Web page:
A Reflection on the Prologue of the Gospel of St. John


(Is 61:10-62:5 / Ps 147:12-20 / Gal 3:23-4:7 / John 1:1-18)

In the Name of the Father, and of the Son, and of the Holy Spirit.  Amen.

It is the Lord’s Day, and the elder John, exiled on Patmos for his faithful witness, is in the Spirit, and he sees and hears things — wonderful and awe-full things — things which are and which are yet to come.

Revelation 4:6b–8 (ESV): And around the throne [of God], on each side of the throne, are four living creatures, full of eyes in front and behind: 7 the first living creature like a lion, the second living creature like an ox, the third living creature with the face of a man, and the fourth living creature like an eagle in flight. 8 And the four living creatures, each of them with six wings, are full of eyes all around and within, and day and night they never cease to say, 

     “Holy, holy, holy, is the Lord God Almighty, 

who was and is and is to come!” 

The Church — from as early as the second century — has associated these four living creatures, described first by Ezekiel (Ezekiel 1:1-21) and here by St. John in the Apocalypse, with the four Evangelists:  St. Matthew like a man; St. Mark, a lion; St. Luke, an ox; and St. John, the eagle in flight.  St. Irenaeus (c. 130 – c. 202 AD), who was himself a spiritual “grandson” of John the Apostle, explains the particular pairings of creatures and Evangelists in his book Against Heresies. Three need not concern us now; it is St. John who captures our attention and imagination today, on this his feast day:  St. John the eagle in flight.

Why an eagle?  As beautiful and necessary as the synoptic Gospels are — Matthew, Mark, and Luke — John’s gospel soars above them all.  His eyes see, perhaps more clearly than the others, the broad sweeping landscape of salvation history — and not of history only, but of salvation future, too.  And with this keener vision, he sees beyond the small villages and dusty roads of Galilee and Judea.  He sees the entire cosmos as the venue and recipient of redemption:  Jesus of Nazareth, God from God; Christ from the Jews, Christ for all creation; Christ the son of Israel, Christ the savior of the world.  There is a “watermark” on every page of John’s Gospel, a faint text written behind all the others words:

Holy, holy, holy, is the Lord God Almighty,

who was and is and is to come!

Matthew, Mark, and Luke are faithful historical witnesses; they tell us what Jesus said and did.  John is the faithful theologian who reflects on what Jesus said and did and who then reveals the depths of meaning in his words and deeds.  It doesn’t take a scholar to see that John’s gospel is different; it just takes a faithful reader.  In fact, John’s gospel is written to create from nothing, to call forth, the very kind of faithful reader who is worthy of its message:  a reader who has been born again, a reader who is filled with the Spirit of truth, a reader with eyes to see and ears to hear.  Lord, grant us to be such worthy readers.  And you might, of your mercy, pray for me, that this gospel will call forth a worthy preacher of its message, too.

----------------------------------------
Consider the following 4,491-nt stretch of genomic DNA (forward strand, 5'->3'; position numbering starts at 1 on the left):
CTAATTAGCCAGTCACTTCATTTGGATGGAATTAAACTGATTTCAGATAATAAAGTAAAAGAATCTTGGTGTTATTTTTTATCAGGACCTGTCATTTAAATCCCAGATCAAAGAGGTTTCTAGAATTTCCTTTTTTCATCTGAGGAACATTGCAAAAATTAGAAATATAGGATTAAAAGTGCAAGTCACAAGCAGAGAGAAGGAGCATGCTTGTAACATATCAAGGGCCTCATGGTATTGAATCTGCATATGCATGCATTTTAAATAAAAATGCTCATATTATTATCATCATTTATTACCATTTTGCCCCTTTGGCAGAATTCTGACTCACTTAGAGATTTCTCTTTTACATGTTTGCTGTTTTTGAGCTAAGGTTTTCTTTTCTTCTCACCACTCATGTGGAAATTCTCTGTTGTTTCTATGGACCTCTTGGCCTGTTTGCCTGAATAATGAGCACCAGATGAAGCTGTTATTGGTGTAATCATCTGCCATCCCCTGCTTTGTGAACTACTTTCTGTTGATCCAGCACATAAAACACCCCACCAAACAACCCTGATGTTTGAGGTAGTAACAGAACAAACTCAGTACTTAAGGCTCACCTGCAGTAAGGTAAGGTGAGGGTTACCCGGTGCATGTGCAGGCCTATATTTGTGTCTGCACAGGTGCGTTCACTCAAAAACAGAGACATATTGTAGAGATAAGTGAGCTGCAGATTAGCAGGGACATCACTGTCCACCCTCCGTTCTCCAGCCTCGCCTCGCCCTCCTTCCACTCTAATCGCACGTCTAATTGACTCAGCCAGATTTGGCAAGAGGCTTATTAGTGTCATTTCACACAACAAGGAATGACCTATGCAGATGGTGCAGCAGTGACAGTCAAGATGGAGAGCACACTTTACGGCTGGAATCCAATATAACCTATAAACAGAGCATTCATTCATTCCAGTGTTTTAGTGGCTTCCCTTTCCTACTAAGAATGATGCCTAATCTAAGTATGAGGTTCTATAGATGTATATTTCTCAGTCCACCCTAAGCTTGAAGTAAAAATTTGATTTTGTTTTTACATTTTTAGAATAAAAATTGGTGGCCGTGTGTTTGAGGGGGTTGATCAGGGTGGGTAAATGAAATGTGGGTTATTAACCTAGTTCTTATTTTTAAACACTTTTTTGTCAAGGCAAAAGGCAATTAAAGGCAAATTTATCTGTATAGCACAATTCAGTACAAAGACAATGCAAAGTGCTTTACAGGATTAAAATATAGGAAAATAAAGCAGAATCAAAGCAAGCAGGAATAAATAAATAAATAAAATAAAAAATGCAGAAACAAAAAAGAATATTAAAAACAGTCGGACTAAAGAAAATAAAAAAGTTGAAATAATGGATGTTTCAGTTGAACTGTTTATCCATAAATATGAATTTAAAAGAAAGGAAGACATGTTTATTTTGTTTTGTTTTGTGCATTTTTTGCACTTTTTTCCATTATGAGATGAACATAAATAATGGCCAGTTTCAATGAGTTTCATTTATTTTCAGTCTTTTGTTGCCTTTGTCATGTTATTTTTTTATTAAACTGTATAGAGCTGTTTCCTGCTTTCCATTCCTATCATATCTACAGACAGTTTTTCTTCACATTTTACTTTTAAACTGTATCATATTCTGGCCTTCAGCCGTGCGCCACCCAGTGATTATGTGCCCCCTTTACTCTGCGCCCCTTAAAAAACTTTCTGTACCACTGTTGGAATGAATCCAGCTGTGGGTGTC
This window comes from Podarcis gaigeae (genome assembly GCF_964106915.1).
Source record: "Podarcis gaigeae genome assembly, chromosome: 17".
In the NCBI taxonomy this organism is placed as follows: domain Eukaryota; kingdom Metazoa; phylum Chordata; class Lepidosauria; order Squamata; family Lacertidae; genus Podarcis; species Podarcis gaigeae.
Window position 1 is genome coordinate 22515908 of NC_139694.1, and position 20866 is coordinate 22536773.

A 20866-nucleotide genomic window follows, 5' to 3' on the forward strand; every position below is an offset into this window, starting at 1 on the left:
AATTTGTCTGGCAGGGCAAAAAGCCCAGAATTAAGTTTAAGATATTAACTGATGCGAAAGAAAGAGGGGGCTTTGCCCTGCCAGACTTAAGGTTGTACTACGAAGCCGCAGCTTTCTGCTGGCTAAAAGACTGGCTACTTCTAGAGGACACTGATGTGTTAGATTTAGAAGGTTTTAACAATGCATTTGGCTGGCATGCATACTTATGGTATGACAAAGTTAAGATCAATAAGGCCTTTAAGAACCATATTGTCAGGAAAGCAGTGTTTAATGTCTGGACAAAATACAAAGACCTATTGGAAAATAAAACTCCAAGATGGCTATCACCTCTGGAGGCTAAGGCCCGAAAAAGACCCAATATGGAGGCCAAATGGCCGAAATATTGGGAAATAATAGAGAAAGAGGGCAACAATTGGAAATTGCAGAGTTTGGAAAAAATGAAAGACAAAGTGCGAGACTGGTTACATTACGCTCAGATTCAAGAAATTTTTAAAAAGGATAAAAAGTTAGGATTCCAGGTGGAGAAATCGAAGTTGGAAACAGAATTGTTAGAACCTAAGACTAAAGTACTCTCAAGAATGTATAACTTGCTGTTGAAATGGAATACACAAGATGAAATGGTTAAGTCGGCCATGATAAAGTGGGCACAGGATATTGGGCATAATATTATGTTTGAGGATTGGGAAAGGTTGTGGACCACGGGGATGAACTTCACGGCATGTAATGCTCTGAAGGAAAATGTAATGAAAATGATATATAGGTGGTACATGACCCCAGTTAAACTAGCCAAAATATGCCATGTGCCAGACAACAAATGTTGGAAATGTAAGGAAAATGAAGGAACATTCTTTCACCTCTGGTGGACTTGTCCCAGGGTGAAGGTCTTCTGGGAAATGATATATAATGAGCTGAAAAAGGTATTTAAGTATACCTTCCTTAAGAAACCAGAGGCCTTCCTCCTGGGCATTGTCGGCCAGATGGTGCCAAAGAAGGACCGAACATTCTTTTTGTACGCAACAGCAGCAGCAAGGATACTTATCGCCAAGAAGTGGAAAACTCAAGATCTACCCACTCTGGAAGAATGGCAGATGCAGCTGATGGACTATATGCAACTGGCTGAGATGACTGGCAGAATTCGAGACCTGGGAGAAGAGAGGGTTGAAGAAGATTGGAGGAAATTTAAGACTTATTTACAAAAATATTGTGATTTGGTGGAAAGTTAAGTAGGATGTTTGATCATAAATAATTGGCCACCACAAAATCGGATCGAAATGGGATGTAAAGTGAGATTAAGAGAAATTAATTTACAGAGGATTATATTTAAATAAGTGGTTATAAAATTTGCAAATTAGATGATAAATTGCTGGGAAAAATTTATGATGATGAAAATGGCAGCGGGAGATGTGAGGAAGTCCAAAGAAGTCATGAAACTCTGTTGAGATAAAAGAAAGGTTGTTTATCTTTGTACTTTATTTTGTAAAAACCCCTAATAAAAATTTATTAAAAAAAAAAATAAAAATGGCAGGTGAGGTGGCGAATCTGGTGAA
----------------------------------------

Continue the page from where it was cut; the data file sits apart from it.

Matthew starts with Abraham and works his way forward through a string of “begats” all the way to Jesus.  Mark commences with John the Baptist, just as it was written in Isaiah the prophet, the voice of one crying in the wilderness.  Luke tells the story of Zechariah and Elizabeth, the Baptist’s old and barren parents.  But St. John?  He sees further, like the eagle in flight:

In the beginning was the Word, and the Word was with God, and the Word was God.  He was in the beginning with God (John 1:1-2).

In the beginning:  these words have nothing in common with the fairy tale opening line “once upon a time,” nor do they pinpoint a specific moment in time, say December 27, something BC.  Just the opposite, in fact:  in the beginning tells us that BC is a false orientation right from the start, that there is no BC, no time before Christ the Word was.  In the beginning means from all eternity.  It is St. John’s and the Church’s rebuttal of that great Arian heresy that claimed Christ was a created being, not co-eternal with the Father.  “There was a time when Christ was not,” said the Arians.  No.  “In the beginning,” John wrote and we orthodox Christians still say:

Glory be to the Father, and to the Son, and to the Holy Spirit:

As it was in the beginning, is now, and ever shall be, world without end.  Amen.

Matthew and Luke show us a baby, born in time and space:  in the days of Herod the King, when Quirinius was governor of Syria; in Bethlehem, the city of David, in this manger, in this house, in this moment.  John tells us that this baby — in a way John is yet to reveal; just wait for it — this baby is the eternal Word of God, who existed before space and time and who created both space and time.

In the beginning was the Word:  ο λόγος.  We live in a world and in a time where words are plentiful and cheap, where many words are mere distractions or, worse still, blatant lies.  But, not so long ago — in my father’s day — it was said that a man’s word was his bond, that the most important thing a man had was his word because it was an expression of his character.  If an honorable man said it, it was as good as done.  Words revealed character.  Words created reality.  That begins to get at what John means when he says ο λόγος, the Word.  The Word reveals the very character of God.  The Word affects that which it expresses; the Word speaks reality into being.  As it is spoken, so it is done.  As is the Word, so is the reality.

ο λόγος also expresses reason and order and purpose.  Ask these questions about creation — and about life — as we all do from time to time: